The first movie, The Fast and the Furious, was released in 2001.  Paul Walker starred as Brian O’Conner, an undercover police officer who infiltrated the street racing world of Dom Toretto (Vin Diesel).  It was a masked remake of Point Break, replacing the surfing and stuff with cars and street races.  Everything was more grounded, with a semi-realistic yet simplistic take on the underground gangland of Los Angeles, and how street racing tied into it.  The characters were realistic.  The story was believable.

As the series progressed, however, things would change.  The franchise morphed from its underground street racing roots into an espionage series involving cars.  That began in the second movie as an on-the-run Brian O’Conner was brought in by police to use his driving skills to take down kingpin Carter Verone (Cole Hauser).  But it wouldn’t be until the fifth installment, Fast Five, that the series would truly go off the rails and become something new.  It would become the explosive popular action series that it currently is.

Fast Five followed close on the heels of Fast and Furious (the fourth movie), picking up right where the previous installment had left off.  Dom’s crew was breaking him out of a prison bus.  It was in this moment that the characters became mythological figures.  The movie proved that they could do anything.  Characters from previous movies banded together to create a super team that could survive driving off cliffs in convertible cars.  They stole police cars and dragged giant safes full of money behind their cars in city wide chases.  This was on the lower end of the crazy things that the characters would do throughout the sixth, seventh, and eighth installments.

Following the change of the characters from realistic street racers into superheroes with cars as their special powers, they did many crazy things.  Fast and Furious 6 saw the team take down a tank and a plane with their cars.  It also brought a character back to life.  Furious 7 saw one character run up a bus as it fell off a cliff, another character roll his car down a mountain with everyone inside surviving, and saw a third character flex a cast off of his arm and walk through the streets shooting a helicopter with the rail gun from a drone.  It also had cars parachuting out of a plane.  The eighth movie had a character winning a street race while driving a burning car backward, another character controlling every computerized car in New York, a character participating in a shootout while caring for a baby, and the whole team taking down a nuclear sub.  These action beats were a far cry from where the series began.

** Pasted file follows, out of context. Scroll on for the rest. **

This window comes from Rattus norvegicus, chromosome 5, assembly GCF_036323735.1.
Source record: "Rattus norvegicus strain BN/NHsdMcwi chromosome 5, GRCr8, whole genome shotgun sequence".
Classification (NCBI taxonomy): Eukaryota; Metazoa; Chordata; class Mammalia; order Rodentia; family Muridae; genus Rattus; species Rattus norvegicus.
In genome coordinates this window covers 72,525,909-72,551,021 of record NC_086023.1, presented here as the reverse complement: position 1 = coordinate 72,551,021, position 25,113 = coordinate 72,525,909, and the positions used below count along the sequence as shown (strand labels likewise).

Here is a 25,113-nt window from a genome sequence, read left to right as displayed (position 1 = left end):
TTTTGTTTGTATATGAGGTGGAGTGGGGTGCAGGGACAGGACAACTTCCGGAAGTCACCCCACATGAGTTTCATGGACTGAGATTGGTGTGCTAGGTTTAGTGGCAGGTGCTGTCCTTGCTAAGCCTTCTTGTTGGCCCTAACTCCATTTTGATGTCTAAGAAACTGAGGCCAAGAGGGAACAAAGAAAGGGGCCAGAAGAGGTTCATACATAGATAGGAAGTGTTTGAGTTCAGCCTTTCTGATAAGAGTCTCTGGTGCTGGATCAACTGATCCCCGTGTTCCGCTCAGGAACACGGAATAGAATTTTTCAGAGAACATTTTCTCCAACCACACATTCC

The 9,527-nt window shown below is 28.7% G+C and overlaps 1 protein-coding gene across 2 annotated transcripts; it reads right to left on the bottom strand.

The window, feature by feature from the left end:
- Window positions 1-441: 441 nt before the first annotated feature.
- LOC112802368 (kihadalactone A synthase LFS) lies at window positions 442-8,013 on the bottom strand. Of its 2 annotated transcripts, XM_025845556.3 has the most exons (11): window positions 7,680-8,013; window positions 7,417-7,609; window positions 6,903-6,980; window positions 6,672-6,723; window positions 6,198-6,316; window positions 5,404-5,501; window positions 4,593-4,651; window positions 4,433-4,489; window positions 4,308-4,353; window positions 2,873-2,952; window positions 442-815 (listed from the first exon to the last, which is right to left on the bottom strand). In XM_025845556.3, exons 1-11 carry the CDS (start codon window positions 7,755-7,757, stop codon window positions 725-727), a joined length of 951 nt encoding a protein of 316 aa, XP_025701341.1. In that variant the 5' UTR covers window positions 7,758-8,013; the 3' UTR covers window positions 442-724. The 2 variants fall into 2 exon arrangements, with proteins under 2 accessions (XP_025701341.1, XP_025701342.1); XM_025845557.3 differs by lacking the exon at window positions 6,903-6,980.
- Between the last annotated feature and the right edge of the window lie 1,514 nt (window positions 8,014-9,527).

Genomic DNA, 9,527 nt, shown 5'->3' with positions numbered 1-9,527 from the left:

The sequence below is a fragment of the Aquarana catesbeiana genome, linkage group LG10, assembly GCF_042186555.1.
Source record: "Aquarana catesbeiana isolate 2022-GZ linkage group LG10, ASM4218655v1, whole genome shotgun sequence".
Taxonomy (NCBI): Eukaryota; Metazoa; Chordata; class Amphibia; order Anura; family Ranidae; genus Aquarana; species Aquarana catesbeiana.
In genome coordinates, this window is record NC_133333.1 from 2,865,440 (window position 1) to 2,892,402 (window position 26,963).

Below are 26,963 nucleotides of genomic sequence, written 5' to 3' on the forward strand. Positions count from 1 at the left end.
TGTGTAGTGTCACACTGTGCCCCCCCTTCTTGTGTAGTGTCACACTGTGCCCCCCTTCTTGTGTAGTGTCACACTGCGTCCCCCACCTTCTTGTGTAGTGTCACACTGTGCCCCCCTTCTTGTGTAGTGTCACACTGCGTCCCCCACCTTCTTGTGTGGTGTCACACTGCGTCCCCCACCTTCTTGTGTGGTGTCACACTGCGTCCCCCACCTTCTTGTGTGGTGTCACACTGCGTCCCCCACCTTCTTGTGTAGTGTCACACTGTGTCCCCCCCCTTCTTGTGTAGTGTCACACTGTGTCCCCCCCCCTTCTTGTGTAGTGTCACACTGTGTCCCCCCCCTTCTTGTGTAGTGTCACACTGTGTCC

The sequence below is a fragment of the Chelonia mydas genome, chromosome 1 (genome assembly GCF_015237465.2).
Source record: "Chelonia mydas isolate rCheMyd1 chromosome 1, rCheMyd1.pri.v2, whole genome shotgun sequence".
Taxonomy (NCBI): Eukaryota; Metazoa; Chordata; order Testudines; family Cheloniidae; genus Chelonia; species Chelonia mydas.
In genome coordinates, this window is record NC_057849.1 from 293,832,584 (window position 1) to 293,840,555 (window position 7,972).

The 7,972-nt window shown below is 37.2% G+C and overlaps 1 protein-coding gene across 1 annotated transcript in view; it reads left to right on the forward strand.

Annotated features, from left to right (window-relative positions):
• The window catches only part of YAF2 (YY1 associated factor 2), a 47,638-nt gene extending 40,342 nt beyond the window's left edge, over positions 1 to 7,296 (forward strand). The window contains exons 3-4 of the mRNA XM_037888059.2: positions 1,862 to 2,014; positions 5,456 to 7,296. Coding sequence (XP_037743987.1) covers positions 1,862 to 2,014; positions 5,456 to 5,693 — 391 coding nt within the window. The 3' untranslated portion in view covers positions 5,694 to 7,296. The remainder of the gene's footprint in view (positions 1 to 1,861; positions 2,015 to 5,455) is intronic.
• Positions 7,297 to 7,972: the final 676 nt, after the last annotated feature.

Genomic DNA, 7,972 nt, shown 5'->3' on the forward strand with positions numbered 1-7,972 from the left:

The other big note about the Fast and Furious franchise is how Dom Toretto became more and more of a legend.  It sort of started that way in the first movie when he was a cocky street racer who saw himself as the best in Los Angeles.  As the movies progressed, other characters began seeing him as the mythic figure that he thought himself to be.  He was a wanted criminal that the law couldn’t capture.  By the eighth installment, Mr. Nobody (Kurt Russell) was breaking two criminals out of prison simply because they were the only people who had ever tracked down Dom Toretto.  He was an uncatchable driver who proved at the beginning of the movie that a good driver could overcome any obstacles to win a race because the driver was all that mattered.  The cars don’t matter.  The driver does.  Dom’s driving solidified his mythical status among the people who watched the race.  He was no longer the grounded, cocky racer from the first movie.  He was a legend.

Die Hard
This one could probably be tied to the eras in which the movies were made.  I haven’t seen Die Hard with a Vengeance, so I can’t get as in depth as I got with the Fast and Furious franchise, which I’ve seen all of.  What it has in common with the other two franchises I’ve written about in this post is that the main character of John McClane (Bruce Willis) went from being a basic street cop to becoming a superhero by the time the franchise got to its fourth entry.

The first movie followed a smart ass New York City police officer who encountered a hostage taking while on a trip to a Christmas party in Los Angeles.  He worked his way through the building to free the hostages and take down the hostage takers one by one.  The situations were grounded in a reality with the dangers being believable, and John McClane sustaining injuries during his mission.  There were still some moments that gave a slight bit of spectacle, but the movie felt more like the real world than some heightened film universe.

By the time the fourth installment, Live Free or Die Hard, rolled around, John McClane was basically a superhero.  He was crashing cars into helicopters and safely diving from the wing of an airplane onto hard highway pavement.  The character had become immune to most situations that a person couldn’t physically survive.  In the fifth movie, A Good Day to Die Hard, the climactic battle happened in a nuclear reactive site, though both John McClane and his son came out of the climax without a hint of radiation poisoning.  The movies were no longer in that realistic world that the first Die Hard had set up.